The Sacramento Kings are getting a brand new arena. Locals are excited. The team is excited. Why is everyone so excited about the new arena? Here are 5 fast facts you need to know about Sacramento’s new $500 million arena.
You can’t build a new arena in 2016 without implementing new technologies. Sacramento’s new Golden 1 Center is expected to be high-tech and hip. Some of the high-tech features in the stadium are below.
-Designed from the ground-up with online graphic and social media interfaces throughout the building
-Aircraft hangar doors on the north side will open onto the public plaza
-Full laser-lit interior show
-Open-air concept design
-The arena is carbon and grid neutral while also being LEED gold-certified (which means it’s extremely energy efficient)
-The arena features a solar array (installed at a total cost of $2.5 million) that will generate 700 kilowatts of electricity
-84 feet long Panasonic videoboard (only ten feet shorter than the basketball court below) with 6,100 square feet of space, holding the largest screens in the NBA
-In-arena videos will broadcast in 4K Ultra HD
-Two 10-gigabit Ethernet dedicated internet circuits are installed in the facility, with the team saying that the network will be able to handle more than 225,000 posts on Instagram every second
Ultimately, these technologies promise to make what the developers hope will be the “newest and most technologically advanced arena in the National Basketball Association, according to The New York Times.
Soon, you’ll be able to walk from a luxury hotel directly to a basketball game. The new arena’s aircraft hangar doors will open onto a public square anchored by a luxury hotel.
That public square is also expected to have more than one million square feet of retail, recreation, and office space.
The old Sacramento Kings arena, Sleep Train Arena, had a capacity of 17,300. The Golden 1 Center provides a modest upgrade, allowing for a total of 17,500 fans for NBA games.
The arena will also have more luxury suites than the Sleep Train Arena.
That capacity, by the way, will expand to 19,000 people to host concerts.
The 17,500-seat capacity makes the Golden 1 Center the second smallest stadium in the Association (the same spot occupied by Sleep Train Arena). The only arena smaller is the Smoothie King Center, where the Pelicans play. The third smallest arena, the Nets’ Barclays Center, has a capacity of 17,732.
The Golden 1 Center itself will cost an estimated total of $500 million to build. The entire complex, including the public square and the surrounding buildings, is estimated to clock in at a total price of $1 billion.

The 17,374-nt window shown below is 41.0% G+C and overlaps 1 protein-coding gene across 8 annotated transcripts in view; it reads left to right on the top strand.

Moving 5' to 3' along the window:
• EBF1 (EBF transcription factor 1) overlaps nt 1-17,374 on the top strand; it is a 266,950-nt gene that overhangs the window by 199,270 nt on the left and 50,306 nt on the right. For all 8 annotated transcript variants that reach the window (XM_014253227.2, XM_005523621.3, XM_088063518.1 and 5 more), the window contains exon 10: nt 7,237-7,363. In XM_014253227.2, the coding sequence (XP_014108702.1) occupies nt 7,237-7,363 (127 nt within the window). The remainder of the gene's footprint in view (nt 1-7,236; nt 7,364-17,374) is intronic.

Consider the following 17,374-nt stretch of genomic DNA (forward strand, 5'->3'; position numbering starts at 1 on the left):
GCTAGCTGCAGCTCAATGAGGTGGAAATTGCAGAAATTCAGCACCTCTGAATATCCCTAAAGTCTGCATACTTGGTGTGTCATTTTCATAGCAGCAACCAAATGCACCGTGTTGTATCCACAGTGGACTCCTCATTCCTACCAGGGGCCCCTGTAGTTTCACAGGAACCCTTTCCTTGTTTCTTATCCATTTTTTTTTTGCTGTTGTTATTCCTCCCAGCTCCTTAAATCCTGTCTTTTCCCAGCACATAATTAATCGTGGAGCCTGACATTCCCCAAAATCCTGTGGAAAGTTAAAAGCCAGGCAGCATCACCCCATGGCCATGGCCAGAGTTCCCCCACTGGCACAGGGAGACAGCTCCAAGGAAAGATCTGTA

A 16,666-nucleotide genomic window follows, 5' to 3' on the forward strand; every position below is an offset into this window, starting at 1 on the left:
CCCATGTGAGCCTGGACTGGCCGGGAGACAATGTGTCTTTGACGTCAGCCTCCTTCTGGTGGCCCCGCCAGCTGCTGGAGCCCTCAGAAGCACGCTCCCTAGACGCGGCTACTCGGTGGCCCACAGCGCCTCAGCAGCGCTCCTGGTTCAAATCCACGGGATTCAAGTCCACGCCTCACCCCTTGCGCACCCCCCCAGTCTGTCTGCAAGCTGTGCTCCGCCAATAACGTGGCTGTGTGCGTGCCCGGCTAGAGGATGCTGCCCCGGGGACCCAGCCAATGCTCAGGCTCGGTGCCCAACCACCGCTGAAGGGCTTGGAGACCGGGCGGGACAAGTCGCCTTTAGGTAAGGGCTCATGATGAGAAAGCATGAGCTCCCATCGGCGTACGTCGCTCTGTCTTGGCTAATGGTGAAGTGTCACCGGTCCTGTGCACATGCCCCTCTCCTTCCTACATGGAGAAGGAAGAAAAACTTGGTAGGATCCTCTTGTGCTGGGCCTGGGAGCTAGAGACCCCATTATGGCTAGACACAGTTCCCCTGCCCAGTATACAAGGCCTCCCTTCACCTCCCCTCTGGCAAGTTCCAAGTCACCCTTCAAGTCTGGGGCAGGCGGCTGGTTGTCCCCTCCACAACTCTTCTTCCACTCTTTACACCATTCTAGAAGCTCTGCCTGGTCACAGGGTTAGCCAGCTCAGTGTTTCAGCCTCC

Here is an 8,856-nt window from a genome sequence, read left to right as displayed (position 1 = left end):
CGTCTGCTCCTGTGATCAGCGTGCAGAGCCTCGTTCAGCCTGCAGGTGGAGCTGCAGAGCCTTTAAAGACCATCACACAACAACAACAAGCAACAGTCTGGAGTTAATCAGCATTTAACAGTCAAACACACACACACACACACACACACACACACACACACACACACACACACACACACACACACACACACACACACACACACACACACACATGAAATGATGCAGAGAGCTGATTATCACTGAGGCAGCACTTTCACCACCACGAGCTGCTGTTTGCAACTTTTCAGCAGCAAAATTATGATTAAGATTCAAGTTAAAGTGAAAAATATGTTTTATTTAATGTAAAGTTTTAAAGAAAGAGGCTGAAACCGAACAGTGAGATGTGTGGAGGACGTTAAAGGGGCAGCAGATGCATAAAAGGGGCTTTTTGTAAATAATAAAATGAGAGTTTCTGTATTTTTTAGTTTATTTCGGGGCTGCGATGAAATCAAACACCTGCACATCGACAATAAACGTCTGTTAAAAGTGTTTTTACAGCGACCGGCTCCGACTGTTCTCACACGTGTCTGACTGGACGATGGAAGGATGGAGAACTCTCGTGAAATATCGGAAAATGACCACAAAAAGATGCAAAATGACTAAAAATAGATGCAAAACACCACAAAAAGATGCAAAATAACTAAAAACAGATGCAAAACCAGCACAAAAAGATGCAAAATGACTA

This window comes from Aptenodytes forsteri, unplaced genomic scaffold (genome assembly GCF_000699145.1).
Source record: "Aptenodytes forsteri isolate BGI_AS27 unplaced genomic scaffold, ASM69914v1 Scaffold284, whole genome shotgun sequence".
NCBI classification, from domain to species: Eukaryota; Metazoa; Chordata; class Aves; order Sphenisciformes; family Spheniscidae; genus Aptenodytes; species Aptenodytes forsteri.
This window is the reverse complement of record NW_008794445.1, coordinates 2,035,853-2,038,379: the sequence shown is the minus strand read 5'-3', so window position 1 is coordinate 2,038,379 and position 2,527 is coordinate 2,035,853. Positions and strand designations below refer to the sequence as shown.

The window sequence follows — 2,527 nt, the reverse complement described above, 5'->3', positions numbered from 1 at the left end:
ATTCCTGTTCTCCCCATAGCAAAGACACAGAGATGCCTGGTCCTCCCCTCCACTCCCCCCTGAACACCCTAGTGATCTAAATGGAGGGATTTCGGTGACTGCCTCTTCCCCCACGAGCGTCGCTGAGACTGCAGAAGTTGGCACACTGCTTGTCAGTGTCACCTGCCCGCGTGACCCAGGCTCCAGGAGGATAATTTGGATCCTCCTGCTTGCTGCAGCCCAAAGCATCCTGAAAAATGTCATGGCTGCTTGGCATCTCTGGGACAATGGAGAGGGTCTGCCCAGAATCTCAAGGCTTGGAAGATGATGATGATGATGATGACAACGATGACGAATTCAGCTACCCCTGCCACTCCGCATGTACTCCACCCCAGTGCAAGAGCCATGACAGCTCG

Golden 1 Credit Union will cover a good chunk of the $1 billion building costs. The union is paying $120 million over the next 20 years to acquire the rights to the arena.
The cost of the arena has faced some controversy from local economists, who say that publically funded arenas rarely make a return on their investment, and that the economic benefits rarely extend outside of the neighborhoods immediately surrounding the arena.
A small group of Sacramento residents objected to the use of public funds to build the arena, although the group failed to gain enough signatures to hold a referendum on the project.
Sacramento-area taxpayers, by the way, paid a total of $255 million in public funds to build the Golden 1 Center.
If you know the area where the arena is being built (and nobody knows this area better than Sacramento moving company Fuller Moving Services), then you know that the lot was previously occupied by an indoor shopping mall that was built in 1971. The mall had faced declining sales and rent in recent years. The new arena and the surrounding buildings are expected to revitalize the local economy in a way that the underperforming shopping mall never could.
Sacramento Mayor Kevin Johnson – a three-time NBA all-star himself – believes that the arena will have a lifelong impact on the Sacramento area:
“It’s an amazing moment for Sacramento,” Mr. Johnson said during a ceremony in mid-June. “We’re in a new era called Sacramento 3.0, where we do things differently and where we control our own destiny. It’s bigger than basketball. We’re revitalizing our downtown. It’s about civic pride.”
The Golden 1 Center will host its first concert on October 15, 2016, when Maroon 5 comes to town as part of their 2016 North American tour.
Meanwhile, the Sacramento Kings are scheduled to start their 2016-2017 season at the arena.
The arena will also host the first and second rounds of the 2017 NCAA Division I Men’s Basketball Tournament, taking place on March 17 and 19, 2017.